Shops in central London saw a sharp drop in visitors at the start of the Olympic Games, figures have suggested.
The number of people going to stores on Friday ahead of the opening ceremony was 10.4% lower than a year ago, said research group Experian.
It added that customer footfall levels were 11.7% down on Saturday.
Retail analysts said the figures were not surprising due to fears of overcrowding, but that the situation would soon return to normal.
Neil Saunders, managing director of Conlumino, said: "The figures are not surprising at all. There has been a lot of nervousness about whether London's transport system could cope with the number of Olympic visitors, and concerns about overcrowding in the capital in general.
"This has deterred a lot of people from going shopping, and is a bit of a warning that the Olympics may not be the saviour for retailers.
"However, we'll most likely see a quick return to shopping levels in central London as soon as the games are over, or even before, as people realise that the capital is far from struggling to cope."
The Experian data, which measures the number of people visiting shops, not how much money they spend, also showed that customer footfall in central London recovered slightly on Sunday, up 1.6% from a year earlier.
Although the Olympic Stadium is located in east London, on Saturday the men's cycling road race started and finished on The Mall in central London, with the women's race taking place the following day.
Experian has yet to release figures for Monday, the first weekday of the Games. Transport for London said the number of people making tube journeys were 4% higher, bouyed by the number of people going to the equestrian event in Greenwich.
Jace Tyrrell, director of communications at the New West End Company, which represents shops in Bond Street, Oxford Street and Regent Street in central London, said that some Londoners appeared to be staying away.
He added: "At the same time, the Olympic family - officials, sponsors and the media - are going shopping as well as to the games. And these are people that spend more than the average UK shopper.
"Also you need to take a longer term view - London is now being seen by the billions of people around the world who are watching the Olympics."
However, one trader on Oxford Street, stall-holder Vicky Munro, said her trading was currently a "complete disaster" because of the Olympics.
She added: "The tourists are not here, the local people are not here - everyone has been told to avoid central London, and they are doing it."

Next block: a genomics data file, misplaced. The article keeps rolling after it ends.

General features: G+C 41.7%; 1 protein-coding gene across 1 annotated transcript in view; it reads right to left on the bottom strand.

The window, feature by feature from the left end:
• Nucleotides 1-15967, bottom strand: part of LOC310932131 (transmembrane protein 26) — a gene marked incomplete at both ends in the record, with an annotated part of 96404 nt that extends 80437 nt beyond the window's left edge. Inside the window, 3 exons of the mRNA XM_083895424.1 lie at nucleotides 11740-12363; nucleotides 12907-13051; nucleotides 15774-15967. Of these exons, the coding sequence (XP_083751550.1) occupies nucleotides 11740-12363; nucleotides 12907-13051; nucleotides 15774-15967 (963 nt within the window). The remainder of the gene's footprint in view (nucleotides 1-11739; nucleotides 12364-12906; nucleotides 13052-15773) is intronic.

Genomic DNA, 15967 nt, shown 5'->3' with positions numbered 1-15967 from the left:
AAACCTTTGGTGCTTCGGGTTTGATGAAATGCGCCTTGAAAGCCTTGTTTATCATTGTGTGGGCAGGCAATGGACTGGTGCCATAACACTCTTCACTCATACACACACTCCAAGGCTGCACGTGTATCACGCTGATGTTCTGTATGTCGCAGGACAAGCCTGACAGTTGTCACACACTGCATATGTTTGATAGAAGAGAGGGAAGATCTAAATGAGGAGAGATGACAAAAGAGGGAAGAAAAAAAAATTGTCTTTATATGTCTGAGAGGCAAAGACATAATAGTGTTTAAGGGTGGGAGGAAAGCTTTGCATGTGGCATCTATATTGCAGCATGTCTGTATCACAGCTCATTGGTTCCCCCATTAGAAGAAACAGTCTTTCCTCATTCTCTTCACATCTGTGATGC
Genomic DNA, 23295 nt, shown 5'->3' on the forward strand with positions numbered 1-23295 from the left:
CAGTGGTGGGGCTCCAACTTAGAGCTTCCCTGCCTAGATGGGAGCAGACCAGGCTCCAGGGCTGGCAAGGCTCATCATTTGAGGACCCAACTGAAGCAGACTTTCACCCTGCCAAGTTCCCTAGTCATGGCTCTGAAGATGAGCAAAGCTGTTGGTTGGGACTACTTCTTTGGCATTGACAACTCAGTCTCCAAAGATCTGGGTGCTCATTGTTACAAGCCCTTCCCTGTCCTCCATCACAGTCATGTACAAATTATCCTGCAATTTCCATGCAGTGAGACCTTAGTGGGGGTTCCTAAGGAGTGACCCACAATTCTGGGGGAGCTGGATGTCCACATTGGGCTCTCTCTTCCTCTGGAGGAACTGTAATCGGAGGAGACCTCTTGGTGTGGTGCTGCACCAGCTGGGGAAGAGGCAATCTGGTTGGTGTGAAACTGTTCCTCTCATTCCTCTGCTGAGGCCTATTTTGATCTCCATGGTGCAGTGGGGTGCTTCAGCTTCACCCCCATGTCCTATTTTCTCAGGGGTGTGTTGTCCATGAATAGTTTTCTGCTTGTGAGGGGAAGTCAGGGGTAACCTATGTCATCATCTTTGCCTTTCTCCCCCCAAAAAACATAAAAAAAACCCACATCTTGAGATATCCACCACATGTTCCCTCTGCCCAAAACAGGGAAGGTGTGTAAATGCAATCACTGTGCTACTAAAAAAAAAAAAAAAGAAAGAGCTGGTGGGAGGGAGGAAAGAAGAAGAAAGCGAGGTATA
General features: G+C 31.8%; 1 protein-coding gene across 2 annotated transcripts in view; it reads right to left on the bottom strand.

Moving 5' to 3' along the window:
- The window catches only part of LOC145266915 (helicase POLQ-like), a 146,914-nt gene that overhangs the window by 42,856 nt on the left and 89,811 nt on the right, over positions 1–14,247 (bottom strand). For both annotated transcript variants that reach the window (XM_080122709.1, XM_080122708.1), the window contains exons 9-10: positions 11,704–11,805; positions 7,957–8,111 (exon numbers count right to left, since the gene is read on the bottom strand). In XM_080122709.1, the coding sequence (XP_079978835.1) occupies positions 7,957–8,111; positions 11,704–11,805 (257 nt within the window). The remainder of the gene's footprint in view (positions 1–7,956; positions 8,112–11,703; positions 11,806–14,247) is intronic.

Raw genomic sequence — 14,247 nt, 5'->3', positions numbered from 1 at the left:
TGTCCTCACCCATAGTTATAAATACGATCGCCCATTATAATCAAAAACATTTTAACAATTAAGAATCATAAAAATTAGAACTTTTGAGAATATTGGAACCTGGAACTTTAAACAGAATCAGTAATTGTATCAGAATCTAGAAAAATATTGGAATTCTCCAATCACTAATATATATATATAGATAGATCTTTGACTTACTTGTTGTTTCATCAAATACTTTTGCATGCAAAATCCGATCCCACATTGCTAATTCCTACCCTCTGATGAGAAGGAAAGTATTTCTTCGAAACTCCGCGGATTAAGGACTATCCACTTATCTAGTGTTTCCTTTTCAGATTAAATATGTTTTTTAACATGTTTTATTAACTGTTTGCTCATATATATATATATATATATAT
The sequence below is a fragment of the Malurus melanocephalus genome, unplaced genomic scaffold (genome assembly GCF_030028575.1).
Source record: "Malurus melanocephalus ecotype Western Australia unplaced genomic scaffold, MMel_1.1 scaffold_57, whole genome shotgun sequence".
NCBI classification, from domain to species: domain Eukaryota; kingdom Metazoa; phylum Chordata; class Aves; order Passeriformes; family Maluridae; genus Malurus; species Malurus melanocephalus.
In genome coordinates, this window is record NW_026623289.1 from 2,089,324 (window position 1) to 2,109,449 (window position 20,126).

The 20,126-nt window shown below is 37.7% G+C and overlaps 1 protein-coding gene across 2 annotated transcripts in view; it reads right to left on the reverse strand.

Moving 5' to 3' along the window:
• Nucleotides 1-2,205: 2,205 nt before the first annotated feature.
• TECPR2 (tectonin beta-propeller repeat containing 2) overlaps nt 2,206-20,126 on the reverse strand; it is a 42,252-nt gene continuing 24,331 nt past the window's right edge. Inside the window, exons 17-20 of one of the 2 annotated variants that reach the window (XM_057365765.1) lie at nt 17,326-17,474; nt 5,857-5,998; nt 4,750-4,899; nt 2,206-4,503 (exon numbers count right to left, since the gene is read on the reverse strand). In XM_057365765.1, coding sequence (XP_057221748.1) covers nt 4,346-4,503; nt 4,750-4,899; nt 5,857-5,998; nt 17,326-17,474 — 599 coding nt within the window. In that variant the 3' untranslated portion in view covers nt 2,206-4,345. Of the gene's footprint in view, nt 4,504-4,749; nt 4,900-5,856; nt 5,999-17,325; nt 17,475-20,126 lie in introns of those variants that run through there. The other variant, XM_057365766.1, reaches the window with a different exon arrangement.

Experian's footfall figures for east London, where the Olympic Stadium is located in Stratford, showed that the number of shoppers in that part of the capital fell by 7.2% on Friday from a year ago, and by 7.5% on Saturday, before increasing 12.6% on Sunday.
Outside of London, shop owners in Weymouth, Dorset, which is hosting Olympic sailing events, have complained of reduced numbers of shoppers.
Tourist attractions in central London also saw reduced visitor numbers over the weekend, according to the Association of Leading Visitor Attractions has said.
Its chief executive Bernard Donoghue said visitor numbers were between 30% and 35% lower.
He said this was "partly because the kind of visitor you get during an Olympic year is different to any normal year, and it is also partly because people think it is going to crowded and hectic here in central London".
Hoteliers across the capital have also complained about reduced occupancy levels.
Satbir Bakshi, owner of Hotel Earls Court, told the BBC: "Everyone was expecting big, big bonanzas, but this is the worst I have seen in 30 years.
"The Olympics was all hyped up, and every hotel - including mine - put their prices up.
"But with a week to go before the start of the games, I had to put my prices back down again. Like everyone else I'm only half full. Normally I'm full at this time of the year."
Travel industry commentator Mike Bugsgang, said that despite any current problems, the Olympics would give the London tourism sector a major boost in future years.
"The brilliant opening ceremony watched by millions around the world will undoubtedly help to put London on the 'must visit' list by overseas tourists in the years to come," he said.
"This fact together with the outstanding television coverage of games events showing historic London landmarks such as Greenwich, Buckingham Palace, Hampton Court etc will play a major part in attracting tourists and their much needed spend to Britain in the future."